There are many reasons why a rose may fail to reproduce its kind. Not all of them are open to ready examination. The most obvious is a lack of reproductive parts, as may be caused by flower doubling. In extreme cases all stamens and styles may be replaced by barren green or petaloid organs. A good instance of the suppression of fertility by flower doubling is seen in the two triploid Bourbon roses Souvenir de la Malmaison and Souv. de St. Anne's. The former has completely double (full) blooms and is incapable of maturing fruits. The latter is a mutation from Souv. de la Malmaison identical in appearance save for semi-double blooms. With its small quota of stamens and styles it can set an occasional fruit.
A second cause of breakdown is open to study by the cytologist, and concerns the chromosome pairing at meiosis. With three genomes in place of two, there may be a failure to find pairing partners, or competition for the same partner. Trivalents, bivalents and univalents result in varying proportions according to origin of the triploid (Rehagan 1957). A high proportion of trivalents suggests autotriploidy, as has been found in some of the miniature roses (Para Ti and Rosina) by Miss A. P. Wylie (unpub.) These seem to be of relatively pure China rose descent. An exhaustive survey of the cytology of rose triploids has been given by Rehagan (1957) and Wullf (1959).
TRIPLOID ROSES FOR BREEDING
Considerable interest attaches to the behavior of triploid roses as breeding plants, and the chromosome numbers of their progeny. Two families have been studied by Wulff (1959): one from a trispecific cross, the other a garden floribunda. He found that the chromosome level of the seedlings diverged in opposite directions. Progeny of the former, Rosa multiflora x (R. canina x R. coriifolia), dropped to the diploid level, only one triploid appearing among 28 plants of the F2, and this gave rise to nothing but diploid progeny in the F3. Schneeschirm, on the other hand, went over completely to the tetraploid level in its progeny, all 60 of which had 28 chromosomes. Apparently only diploid gametes function, although among autumn blooms Wulff reported a predominance of haploid pollen grains but no fruit set.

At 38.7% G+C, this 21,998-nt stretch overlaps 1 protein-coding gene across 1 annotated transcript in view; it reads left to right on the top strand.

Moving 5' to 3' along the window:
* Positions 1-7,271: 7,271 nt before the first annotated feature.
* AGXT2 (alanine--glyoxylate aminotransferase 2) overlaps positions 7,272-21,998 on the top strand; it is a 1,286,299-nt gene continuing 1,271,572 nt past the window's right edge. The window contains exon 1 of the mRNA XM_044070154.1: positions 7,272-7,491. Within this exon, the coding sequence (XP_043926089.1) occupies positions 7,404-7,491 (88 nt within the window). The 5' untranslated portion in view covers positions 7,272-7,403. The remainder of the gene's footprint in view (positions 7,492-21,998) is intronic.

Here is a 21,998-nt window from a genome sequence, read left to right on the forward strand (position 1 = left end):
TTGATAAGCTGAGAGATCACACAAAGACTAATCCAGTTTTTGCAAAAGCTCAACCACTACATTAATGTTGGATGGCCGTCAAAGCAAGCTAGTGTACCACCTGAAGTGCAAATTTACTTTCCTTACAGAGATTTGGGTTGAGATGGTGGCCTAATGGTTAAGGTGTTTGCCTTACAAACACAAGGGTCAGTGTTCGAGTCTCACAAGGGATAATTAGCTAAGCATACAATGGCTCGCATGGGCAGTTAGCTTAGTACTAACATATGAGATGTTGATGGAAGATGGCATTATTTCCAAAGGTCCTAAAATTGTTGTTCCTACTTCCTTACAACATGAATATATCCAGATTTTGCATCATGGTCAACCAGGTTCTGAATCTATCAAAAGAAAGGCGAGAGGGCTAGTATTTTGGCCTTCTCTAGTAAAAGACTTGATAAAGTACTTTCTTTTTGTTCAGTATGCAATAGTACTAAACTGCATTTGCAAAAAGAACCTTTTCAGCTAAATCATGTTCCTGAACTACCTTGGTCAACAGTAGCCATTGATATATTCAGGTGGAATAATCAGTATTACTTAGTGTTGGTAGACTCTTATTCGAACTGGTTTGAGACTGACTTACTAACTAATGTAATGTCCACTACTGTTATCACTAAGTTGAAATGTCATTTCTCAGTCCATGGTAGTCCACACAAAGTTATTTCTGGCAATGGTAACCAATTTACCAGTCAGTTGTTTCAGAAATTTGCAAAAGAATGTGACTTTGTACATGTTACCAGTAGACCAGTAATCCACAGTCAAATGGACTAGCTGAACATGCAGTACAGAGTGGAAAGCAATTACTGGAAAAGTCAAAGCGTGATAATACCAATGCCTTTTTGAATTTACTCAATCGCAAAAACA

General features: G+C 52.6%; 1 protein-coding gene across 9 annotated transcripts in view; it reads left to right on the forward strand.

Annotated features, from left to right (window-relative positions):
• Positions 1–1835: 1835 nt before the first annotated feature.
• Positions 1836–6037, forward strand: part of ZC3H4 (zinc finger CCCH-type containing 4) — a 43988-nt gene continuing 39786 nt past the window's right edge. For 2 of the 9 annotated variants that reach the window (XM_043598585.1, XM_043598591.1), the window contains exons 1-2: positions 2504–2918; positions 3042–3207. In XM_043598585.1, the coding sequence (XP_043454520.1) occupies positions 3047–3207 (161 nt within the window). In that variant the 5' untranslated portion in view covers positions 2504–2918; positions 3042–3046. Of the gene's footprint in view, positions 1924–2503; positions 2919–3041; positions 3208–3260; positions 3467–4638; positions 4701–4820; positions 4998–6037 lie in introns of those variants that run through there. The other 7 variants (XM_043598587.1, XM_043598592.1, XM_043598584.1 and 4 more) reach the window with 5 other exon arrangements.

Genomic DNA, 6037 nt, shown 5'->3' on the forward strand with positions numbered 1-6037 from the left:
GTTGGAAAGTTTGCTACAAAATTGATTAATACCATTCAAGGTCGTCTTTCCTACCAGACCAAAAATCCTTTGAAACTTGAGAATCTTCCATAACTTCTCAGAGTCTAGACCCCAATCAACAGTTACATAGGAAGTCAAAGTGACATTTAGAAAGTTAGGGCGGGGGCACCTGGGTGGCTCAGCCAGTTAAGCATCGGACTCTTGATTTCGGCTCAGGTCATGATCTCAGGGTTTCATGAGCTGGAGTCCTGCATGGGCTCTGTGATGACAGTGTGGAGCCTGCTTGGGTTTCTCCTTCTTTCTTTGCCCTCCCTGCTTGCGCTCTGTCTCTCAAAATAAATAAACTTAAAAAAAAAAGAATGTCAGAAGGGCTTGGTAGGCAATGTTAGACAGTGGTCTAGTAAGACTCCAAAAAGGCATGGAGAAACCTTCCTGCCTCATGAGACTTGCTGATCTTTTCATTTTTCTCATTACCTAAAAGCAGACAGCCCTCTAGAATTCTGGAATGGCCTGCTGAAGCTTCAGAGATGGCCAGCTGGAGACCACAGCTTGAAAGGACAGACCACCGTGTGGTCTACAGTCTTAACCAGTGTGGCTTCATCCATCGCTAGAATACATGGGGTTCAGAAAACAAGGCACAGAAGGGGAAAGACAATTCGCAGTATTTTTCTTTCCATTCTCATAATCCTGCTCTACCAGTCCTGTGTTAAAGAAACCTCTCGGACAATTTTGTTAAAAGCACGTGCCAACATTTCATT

Thus where triploidy occurs in a rose breeding program we can expect either a deadlock owing to complete sterility or a rapid return to an even polyploid level in subsequent generations. A third outcome—the production of a hexaploid by spontaneous or induced chromosome doubling—has not yet been recorded in the genus, the alleged origin of Rosa X involuta this way (Blackburn & Harrison 1924) having been disproved by Miss Wylie (Lecture to Genetical Society 1955, unpub.). In surveying the main lines of evolution of garden roses from the species up to modern hybrid teas and floribundas, it would appear that the drift upwards from triploid to tetraploid has been selected rather than the descent to diploid. Several major groups like the bourbons, hybrid teas and floribundas (hybrid polyanthas) began as triploids but today are composed almost wholly of tetraploids with no evidence remaining of diploid members.
The absence of aneuploidy among the progeny of triploids is noteworthy considering its occurrence in hybrids of Caninae and higher polyploids (Rowley, in the press). No doubt the loss or gain of a whole chromosome has less adverse effect when buffered by several genomes than it would have at lower polyploid levels.
Triploidy has repeatedly arisen from the crossing of diploid and tetraploid roses in gardens. The triploid cultivars grown today mostly have reduced fertility, but few are so barren as to debar any chance of further hybridization. Season and environment affect the level of fertility. Flower doubling can suppress it in an otherwise fertile triploid.
The progeny of triploid roses only very rarely include triploids, the chromosome level normally falling to diploid or rising to tetraploid. Only the tetraploids have been selected as new garden roses. Aneuploid gametes formed from meiotic irregularities are not functional.